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Bernard Arnault just bought Tiffany. Who is he?

The founder, chairman and largest shareholder of LVMH is one of the richest men in the world and the godfather of the modern luxury industry

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Mr Arnault is tall - about 6 feet - thin and soft-spoken, collects contemporary art, plays tennis seriously and is a talented pianist. He is also very competitive.

New York

ON Monday morning LVMH Moët Hennessy Louis Vuitton, the world's largest luxury company, announced it had proposed to - and been accepted by - Tiffany & Co, the American jeweller made famous by its blue boxes, Truman Capote and Audrey Hepburn.

The man behind the largest-ever deal in luxury: Bernard Arnault, founder, chairman and largest shareholder of LVMH. If you don't know who he is, you should.

Mr Arnault, 70, is one of the richest men in the world - worth US$106.9 billion as of Monday morning, according to Forbes. He is French, and the godfather of the modern luxury industry.

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Though his father made his money in the construction business, Mr Arnault saw very early on the opportunities in taking a group of family-run artisanal companies, professionalising them and leveraging their strength to the group benefit.

He says he figured it out when he came to New York in the 1980s, got into a cab and discovered that his driver had never heard of (Charles) de Gaulle, but he knew Dior.

In that moment, the idea for an empire was born.

LVMH is a group of 75 - 75! - brands that span fashion, watches, jewellery, wine, spirits, retail, beauty and hospitality. There's no way to list them all, but they include: Dior, Vuitton, Fendi, Celine, Pucci, Marc Jacobs, Hennessy, Dom Pérignon, Bulgari, Tag Heuer, the Paris department store Le Bon Marché, Sephora, the hotel group Cheval Blanc, Moët & Chandon, Fenty, DFS Group, Make Up For Ever and Krug (to name a mere few).

LVMH is three times larger in market capitalisation than its closest rival, Kering (owner of Gucci, YSL and Alexander McQueen), and five times larger than Richemont (owner of Cartier, Chloé and Net-a-Porter).

It is the second-most valuable company in Europe, with a market capitalisation of more than 200 billion euros (S$301 billion), after Royal Dutch Shell.

Mr Arnault took the principles of the masters of the universe - the corporate raiders of New York in the 1980s - and applied them to European luxury. He started with a bankrupt French textile company called Boussac that he bought from the French government in 1985 and that happened to include a dusty old house called... Dior. He sold everything else off, but kept Dior and built from there.

In 1989 he engineered a hostile takeover of LVMH that so freaked out the French business community they gave him the nickname "the wolf in the cashmere coat".

He created the flagship store-as-brand-temple, and embraced the model of taking heritage names deeply embedded in European history and installing buzzy young designers at the top to shake up the image and give them cultural currency.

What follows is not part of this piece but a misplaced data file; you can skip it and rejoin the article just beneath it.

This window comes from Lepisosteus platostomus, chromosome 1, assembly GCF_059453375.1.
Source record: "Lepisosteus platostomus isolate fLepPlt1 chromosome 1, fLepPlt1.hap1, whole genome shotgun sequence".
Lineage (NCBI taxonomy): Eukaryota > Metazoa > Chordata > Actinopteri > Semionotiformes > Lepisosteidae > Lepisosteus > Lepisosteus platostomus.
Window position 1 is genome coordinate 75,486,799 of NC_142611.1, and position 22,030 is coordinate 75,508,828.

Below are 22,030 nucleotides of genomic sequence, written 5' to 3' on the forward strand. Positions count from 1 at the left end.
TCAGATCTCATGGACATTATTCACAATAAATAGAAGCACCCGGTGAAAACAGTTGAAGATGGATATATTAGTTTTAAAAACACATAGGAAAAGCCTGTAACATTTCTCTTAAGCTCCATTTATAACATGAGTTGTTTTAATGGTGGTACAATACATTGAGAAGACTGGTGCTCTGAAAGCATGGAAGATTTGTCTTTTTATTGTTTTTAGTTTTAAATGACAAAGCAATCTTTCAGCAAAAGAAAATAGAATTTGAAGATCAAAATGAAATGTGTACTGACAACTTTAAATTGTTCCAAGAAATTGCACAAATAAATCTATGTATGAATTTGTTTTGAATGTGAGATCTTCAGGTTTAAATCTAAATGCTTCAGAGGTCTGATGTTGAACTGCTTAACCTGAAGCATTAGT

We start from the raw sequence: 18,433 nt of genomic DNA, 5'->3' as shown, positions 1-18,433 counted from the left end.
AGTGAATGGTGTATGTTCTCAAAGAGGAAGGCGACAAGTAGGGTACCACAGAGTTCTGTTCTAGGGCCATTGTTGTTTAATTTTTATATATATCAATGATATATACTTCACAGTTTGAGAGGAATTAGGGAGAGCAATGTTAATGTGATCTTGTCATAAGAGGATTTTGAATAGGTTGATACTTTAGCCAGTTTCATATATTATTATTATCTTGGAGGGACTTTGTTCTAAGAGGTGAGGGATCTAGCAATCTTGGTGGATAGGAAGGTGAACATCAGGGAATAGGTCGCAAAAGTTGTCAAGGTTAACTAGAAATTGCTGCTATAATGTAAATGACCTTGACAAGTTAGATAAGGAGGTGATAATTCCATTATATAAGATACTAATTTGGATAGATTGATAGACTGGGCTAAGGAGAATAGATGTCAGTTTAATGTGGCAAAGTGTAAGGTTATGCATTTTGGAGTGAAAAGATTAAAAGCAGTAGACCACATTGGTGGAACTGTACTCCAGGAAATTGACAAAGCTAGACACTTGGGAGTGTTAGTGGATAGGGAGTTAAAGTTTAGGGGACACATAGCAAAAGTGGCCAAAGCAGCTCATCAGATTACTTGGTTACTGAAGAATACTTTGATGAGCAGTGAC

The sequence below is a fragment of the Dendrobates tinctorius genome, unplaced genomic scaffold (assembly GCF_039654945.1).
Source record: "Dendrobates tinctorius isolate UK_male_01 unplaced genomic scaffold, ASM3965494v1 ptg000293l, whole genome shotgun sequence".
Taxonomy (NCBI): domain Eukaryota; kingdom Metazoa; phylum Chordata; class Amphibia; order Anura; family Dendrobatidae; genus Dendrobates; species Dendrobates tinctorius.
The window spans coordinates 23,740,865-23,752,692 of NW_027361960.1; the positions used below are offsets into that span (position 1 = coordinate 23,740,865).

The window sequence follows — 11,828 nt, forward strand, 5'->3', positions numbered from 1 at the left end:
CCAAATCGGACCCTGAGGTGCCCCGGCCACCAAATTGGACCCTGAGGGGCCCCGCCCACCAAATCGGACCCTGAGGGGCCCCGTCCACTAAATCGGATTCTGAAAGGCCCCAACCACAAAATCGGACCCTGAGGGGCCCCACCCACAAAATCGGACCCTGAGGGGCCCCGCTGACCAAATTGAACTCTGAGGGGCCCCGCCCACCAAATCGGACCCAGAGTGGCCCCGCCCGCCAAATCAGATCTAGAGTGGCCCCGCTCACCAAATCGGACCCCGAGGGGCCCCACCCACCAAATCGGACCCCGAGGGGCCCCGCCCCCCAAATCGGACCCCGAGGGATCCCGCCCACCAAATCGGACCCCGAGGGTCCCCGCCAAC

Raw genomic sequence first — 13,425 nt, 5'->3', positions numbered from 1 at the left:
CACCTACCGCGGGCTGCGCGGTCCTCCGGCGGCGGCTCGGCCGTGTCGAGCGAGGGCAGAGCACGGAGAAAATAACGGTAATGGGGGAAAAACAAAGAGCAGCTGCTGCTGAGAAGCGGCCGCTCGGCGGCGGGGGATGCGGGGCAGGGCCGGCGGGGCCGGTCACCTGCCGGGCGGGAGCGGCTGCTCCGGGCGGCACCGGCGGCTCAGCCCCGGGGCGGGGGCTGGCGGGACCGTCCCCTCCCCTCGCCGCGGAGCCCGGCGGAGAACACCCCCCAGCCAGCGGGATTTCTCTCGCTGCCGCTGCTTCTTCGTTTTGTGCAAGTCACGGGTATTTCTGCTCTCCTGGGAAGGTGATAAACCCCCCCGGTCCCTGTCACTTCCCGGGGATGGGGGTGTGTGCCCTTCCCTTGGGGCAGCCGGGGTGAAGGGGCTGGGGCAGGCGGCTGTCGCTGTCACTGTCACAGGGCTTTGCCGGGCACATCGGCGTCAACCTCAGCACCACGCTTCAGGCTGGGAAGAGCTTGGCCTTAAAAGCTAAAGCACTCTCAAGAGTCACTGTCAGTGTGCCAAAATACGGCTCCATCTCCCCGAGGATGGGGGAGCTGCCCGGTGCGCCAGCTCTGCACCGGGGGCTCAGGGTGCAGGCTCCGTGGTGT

But he has always placed the brand above the individual, a decision that makes him, depending on who is watching, either a genius or a bloodsucker on the body of creativity. However, Mr Arnault clearly loves his brands and will invest in loss-making names for years until he gets the creative balance right.

Mr Arnault is tall - about 6 feet - thin and soft-spoken, collects contemporary art, plays tennis seriously and is a talented pianist. He is also very competitive. He has said he wanted the No 1 company, because he realised he couldn't be the No 1 tennis player or concert pianist.

However, when he was wooing his second wife, Canadian pianist Hélène Mercier, he did it by playing for her. She said she realised he was serious about her when she could see how nervous he was.

He has two children from his first marriage, Antoine and Delphine, and three from his second: Alexandre, Frédéric and Jean.

Four of them work at LVMH. Antoine is chief executive of Berluti, chairman of Loro Piana and head of communications and image for the whole group; Delphine is executive vice president of Louis Vuitton, member of the executive board of LVMH and spearheaded the LVMH prize for young designers, the most lucrative emerging designer prize in fashion. Alexandre is chief executive of Rimowa, the luggage brand, and Frédéric is strategy and digital director of Tag Heuer.

One of the most popular games among LVMH Kremlinologists is "who's the successor?" So far, it's still anyone's guess.

Is Mr Arnault done buying? Don't be silly. This year alone he made a deal with Rihanna to open a new luxury house with her, and next year LVMH is reopening La Samaritaine department store/hotel/spa on the Right Bank in Paris - after a 15-year, US$1 billion renovation.

This year Mr Arnault also signed a joint venture with Stella McCartney, so she's part of the fold, too, and has become a special adviser to the chairman for sustainability. NYTIMES